Personal injury practitioners are awaiting the outcome of the Government’s agreement to review the discount rate applicable to the calculation of personal injury awards.
The discount rate has been set at 2.5% since 2001. It is used to reduce the value of items of future loss or expense in injury claims on the basis that the injured person will have the benefit of investing that money now and only incurring the expenditure at some stage in the future. A discount is made so that individuals will not be over compensated for their losses in the future by making a profit on that investment.
At present, the court assumes that injured people are able to invest and receive an annual net rate of return on their investment of at least 2.5%. This is a much better rate of return than currently exists. As a result, it is argued that the discount rate is too high and that claimants have been under compensated for too long by applying too great a discount to awards. This means that injured people may find themselves in the position where they do not have enough money to pay for things in the future as the investment has not returned as expected.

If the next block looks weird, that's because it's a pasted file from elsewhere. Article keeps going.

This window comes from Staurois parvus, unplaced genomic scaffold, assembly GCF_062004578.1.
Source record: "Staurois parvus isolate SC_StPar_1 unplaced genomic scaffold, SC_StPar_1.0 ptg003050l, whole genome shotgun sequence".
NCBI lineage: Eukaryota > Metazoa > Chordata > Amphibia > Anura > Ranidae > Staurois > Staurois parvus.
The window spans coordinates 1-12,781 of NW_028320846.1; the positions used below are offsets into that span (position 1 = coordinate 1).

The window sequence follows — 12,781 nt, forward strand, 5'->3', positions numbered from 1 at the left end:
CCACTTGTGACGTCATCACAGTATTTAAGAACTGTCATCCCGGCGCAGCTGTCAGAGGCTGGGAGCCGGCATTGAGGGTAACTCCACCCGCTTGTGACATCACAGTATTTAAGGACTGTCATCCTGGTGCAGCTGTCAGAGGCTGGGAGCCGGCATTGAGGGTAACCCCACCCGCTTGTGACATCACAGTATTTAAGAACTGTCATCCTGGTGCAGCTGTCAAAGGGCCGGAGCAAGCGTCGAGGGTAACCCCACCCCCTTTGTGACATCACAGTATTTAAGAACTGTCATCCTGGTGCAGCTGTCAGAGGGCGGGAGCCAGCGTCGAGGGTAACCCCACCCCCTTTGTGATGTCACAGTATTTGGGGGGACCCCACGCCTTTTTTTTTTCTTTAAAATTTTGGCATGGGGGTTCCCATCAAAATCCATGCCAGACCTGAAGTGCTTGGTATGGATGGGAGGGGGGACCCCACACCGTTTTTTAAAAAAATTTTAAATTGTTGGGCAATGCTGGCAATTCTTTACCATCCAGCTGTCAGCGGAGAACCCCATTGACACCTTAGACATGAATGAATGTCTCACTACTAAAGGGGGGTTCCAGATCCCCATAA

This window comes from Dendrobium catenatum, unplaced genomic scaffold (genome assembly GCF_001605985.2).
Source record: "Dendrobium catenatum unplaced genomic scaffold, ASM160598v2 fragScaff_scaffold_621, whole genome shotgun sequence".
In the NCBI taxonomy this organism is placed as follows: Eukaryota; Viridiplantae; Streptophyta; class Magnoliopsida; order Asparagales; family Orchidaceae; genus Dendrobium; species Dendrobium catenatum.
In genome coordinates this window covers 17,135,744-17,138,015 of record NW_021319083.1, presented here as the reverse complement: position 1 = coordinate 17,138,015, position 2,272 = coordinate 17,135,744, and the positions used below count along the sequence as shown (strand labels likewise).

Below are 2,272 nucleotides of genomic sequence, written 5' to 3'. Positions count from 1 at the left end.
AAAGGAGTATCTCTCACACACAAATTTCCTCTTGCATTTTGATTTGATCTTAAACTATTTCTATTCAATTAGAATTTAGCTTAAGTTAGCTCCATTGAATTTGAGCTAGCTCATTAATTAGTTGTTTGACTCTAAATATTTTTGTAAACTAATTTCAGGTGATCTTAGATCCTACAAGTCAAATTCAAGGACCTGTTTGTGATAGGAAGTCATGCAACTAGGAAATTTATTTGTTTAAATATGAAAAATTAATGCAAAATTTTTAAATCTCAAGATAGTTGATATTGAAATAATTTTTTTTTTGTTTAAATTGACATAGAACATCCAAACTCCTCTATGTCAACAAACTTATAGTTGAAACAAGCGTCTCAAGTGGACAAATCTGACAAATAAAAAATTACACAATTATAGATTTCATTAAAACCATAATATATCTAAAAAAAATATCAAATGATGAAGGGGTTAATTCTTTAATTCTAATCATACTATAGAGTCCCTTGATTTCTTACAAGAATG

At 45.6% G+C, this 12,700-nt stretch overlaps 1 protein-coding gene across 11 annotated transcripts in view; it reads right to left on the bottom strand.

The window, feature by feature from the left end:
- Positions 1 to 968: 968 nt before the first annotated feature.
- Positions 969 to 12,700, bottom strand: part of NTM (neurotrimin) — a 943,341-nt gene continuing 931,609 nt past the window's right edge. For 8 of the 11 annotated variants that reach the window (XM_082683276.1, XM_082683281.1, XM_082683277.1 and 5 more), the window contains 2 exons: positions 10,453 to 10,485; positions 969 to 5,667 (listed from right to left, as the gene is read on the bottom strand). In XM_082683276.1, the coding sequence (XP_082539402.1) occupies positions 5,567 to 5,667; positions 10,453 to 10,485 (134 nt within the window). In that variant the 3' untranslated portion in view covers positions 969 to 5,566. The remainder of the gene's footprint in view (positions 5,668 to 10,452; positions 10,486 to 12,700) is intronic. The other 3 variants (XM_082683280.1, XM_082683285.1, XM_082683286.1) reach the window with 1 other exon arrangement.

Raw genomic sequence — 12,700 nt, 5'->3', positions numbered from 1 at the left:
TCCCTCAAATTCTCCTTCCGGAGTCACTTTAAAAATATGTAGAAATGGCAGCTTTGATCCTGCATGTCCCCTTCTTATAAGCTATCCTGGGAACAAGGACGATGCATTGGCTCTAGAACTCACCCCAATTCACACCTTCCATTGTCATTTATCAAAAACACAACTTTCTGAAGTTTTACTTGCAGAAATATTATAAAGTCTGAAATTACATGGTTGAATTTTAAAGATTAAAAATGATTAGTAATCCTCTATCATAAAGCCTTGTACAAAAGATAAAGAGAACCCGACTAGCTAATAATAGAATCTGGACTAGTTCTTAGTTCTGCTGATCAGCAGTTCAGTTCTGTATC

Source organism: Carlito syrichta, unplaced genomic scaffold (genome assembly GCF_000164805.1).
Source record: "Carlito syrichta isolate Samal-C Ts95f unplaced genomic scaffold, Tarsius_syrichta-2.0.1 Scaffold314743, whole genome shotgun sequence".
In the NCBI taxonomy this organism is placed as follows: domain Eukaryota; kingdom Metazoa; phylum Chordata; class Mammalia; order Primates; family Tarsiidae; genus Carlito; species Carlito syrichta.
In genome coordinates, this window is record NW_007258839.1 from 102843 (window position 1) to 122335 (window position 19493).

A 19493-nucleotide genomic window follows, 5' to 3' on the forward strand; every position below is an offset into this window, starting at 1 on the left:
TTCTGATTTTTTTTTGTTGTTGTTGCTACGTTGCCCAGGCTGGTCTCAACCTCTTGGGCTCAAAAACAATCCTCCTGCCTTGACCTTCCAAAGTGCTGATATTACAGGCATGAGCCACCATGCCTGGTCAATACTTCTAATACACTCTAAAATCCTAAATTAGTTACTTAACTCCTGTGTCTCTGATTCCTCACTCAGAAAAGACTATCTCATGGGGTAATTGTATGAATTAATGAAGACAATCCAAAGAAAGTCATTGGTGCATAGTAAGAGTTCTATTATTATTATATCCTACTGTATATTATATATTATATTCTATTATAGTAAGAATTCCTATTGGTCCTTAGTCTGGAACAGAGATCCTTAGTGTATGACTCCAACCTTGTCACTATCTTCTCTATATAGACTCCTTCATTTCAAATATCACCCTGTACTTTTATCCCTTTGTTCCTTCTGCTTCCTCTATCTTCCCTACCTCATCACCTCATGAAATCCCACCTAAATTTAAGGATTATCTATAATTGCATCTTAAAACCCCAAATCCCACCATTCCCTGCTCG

The Lord Chancellor decided to review the current discount rate and publish his findings but so far this has been delayed. As a result, the Association of Personal Injury Lawyers (APIL) has been threatening to instigate judicial review proceedings.
If the Lord Chancellor lowers the discount rate, as is hoped, then in the many personal injury cases that involve future loss or expenses awards, individuals will see their damages increase and the risk of running out of funds reduce.
In the meantime, injured people who are currently negotiating settlements face a difficult decision – settle now on the basis of the current discount rate or wait for the review to ensure that, if rates are reduced, they are not under compensated. Personal injury practitioners must be alert to this issue and best protect their clients’ interests by either advising on deferring until the review has been concluded, and seeking an interim payment from the defendant in the intervening period, or negotiating as part of any settlement the option to return should the discount rate change.